Promised Land: Review
By Sarah Freeman
Updated Friday, 29th June 2012
In the mid 1990s I fell a little out of love with Leeds. It was where I'd grown up, where I'd gone to school, but when I came back from university something had changed.
Out had gone the slight shabby arcades and in had come designer stores; word was Leeds was going to emerge as a financial centre.
And so it came to pass, but I couldn’t help thinking a little bit of the city’s soul was washed away along with the soot. So, thank you Anthony Clavane for reminding me why I did and should still love Leeds. Two years ago his book Promised Land, which told the story of Leeds United as reflected in the highs and lows experienced by the wider city, was published and even before it had won the William Hill Sports Book of the Year, Clavane and co-writer Nick Stimson were working on a stage adaptation.
It was more than worth the wait. Directed by Red Ladder’s Rod Dixon, theatre rarely gets more uplifting, poignant and just sheer entertaining than this.
Here the fortunes of LUFC in the 1970s run parallel to the love story of Paul, a Jewish boy from North Leeds and Caitlin, a Catholic from south of the river. Both dream of escape, he from the family business on Kirkgate Market, she from the rising violence and racism on the city’s streets. Switching between the terraces of Elland Road and the turn of the 20th century tailoring factories, Promised Land also tells the story of the city’s Jewish community, but it never feels like a history lesson.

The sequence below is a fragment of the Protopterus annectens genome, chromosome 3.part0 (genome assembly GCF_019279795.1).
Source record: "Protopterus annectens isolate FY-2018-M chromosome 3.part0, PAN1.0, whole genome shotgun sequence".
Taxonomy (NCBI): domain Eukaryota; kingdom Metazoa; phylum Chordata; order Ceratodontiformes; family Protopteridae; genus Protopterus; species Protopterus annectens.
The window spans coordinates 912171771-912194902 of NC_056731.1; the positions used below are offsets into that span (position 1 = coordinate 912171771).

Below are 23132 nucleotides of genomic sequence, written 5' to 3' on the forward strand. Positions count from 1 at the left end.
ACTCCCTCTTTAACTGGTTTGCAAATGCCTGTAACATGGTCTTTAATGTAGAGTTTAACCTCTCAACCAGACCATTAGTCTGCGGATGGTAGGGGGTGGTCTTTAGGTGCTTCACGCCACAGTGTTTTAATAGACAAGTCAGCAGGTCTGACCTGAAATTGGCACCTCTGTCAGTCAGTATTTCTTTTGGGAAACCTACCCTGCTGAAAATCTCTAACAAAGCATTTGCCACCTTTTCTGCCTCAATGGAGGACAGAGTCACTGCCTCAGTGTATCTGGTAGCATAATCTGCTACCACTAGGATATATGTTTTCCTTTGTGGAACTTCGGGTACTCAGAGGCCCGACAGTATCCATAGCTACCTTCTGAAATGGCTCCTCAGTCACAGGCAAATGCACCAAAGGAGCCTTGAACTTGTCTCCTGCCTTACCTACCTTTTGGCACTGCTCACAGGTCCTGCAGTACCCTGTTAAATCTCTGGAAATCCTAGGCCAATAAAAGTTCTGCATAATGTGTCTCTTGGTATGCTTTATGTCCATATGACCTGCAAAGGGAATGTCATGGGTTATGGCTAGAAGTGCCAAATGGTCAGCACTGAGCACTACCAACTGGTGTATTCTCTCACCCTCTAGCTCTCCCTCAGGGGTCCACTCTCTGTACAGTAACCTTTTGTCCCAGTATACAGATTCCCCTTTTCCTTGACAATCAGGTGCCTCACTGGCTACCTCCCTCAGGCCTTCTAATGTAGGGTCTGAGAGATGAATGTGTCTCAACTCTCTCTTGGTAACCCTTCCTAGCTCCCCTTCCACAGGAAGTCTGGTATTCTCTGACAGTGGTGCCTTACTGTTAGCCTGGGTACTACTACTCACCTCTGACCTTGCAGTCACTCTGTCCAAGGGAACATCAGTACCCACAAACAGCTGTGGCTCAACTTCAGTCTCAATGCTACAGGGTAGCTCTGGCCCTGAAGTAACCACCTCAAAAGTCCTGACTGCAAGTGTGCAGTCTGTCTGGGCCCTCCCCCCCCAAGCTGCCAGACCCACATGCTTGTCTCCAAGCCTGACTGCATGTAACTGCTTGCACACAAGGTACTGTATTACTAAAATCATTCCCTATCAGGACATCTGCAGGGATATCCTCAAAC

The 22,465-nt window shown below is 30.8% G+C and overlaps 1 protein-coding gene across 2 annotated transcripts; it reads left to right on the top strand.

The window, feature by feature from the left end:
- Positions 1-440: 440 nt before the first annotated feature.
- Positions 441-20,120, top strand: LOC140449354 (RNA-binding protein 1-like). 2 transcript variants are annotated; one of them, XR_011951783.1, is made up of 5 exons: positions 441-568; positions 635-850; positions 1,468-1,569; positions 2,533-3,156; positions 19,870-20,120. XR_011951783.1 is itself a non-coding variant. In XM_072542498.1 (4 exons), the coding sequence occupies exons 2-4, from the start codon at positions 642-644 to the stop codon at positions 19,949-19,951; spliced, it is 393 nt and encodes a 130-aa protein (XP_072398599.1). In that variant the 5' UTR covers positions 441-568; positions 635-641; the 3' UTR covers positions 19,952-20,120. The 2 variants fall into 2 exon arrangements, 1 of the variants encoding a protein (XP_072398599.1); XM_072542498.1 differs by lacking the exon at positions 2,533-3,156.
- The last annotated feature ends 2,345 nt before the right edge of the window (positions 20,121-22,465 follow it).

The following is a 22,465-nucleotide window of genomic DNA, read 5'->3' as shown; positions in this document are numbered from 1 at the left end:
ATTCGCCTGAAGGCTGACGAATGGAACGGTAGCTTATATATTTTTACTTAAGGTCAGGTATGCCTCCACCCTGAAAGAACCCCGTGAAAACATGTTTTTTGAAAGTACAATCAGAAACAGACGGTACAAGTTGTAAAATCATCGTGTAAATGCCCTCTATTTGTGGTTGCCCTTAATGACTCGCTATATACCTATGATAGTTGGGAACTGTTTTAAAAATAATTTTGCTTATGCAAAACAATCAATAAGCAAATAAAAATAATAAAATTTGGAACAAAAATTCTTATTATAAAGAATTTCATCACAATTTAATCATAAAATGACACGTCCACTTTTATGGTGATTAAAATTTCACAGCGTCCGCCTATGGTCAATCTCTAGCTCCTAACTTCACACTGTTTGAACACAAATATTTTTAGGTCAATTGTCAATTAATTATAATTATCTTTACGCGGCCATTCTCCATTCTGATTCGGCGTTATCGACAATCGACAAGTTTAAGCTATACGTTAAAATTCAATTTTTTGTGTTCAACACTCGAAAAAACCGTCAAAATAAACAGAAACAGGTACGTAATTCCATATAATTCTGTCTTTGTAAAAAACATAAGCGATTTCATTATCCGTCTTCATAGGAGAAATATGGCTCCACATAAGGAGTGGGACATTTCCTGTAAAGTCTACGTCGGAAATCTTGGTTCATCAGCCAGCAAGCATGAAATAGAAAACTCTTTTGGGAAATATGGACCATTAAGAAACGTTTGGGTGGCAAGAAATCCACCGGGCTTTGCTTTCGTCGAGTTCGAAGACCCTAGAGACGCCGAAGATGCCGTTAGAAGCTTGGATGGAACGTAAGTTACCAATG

Performed by a community cast, it’s a showcase for just what can be done with great writing and imagination.
Leads Paul Fox and Lynsey Jones excel on stage, as do every single one of the actors, including a star turn by Nick Ahad as Avrom, the Jewish businessman desperate for a quiet life.
Told largely through song, the combined talents of musical director Beccy Owen and her right hand man Sam Sommerfeld provide some simply beautiful moments.
From the chants of the football terraces to the ensemble pieces which have echoes of Billy Joel’s Piano Man, together they’ve created an instantly memorable score.
The city may still be known in some quarters as Dirty Old Leeds, but by the end of Promised Land it’s hard not to agree with Clavane that it’s still an “ugly beautiful” kind of place.
To June 30.
By Sarah Freeman
Published on Friday 29 June 2012 10:33 in Yorkshire Post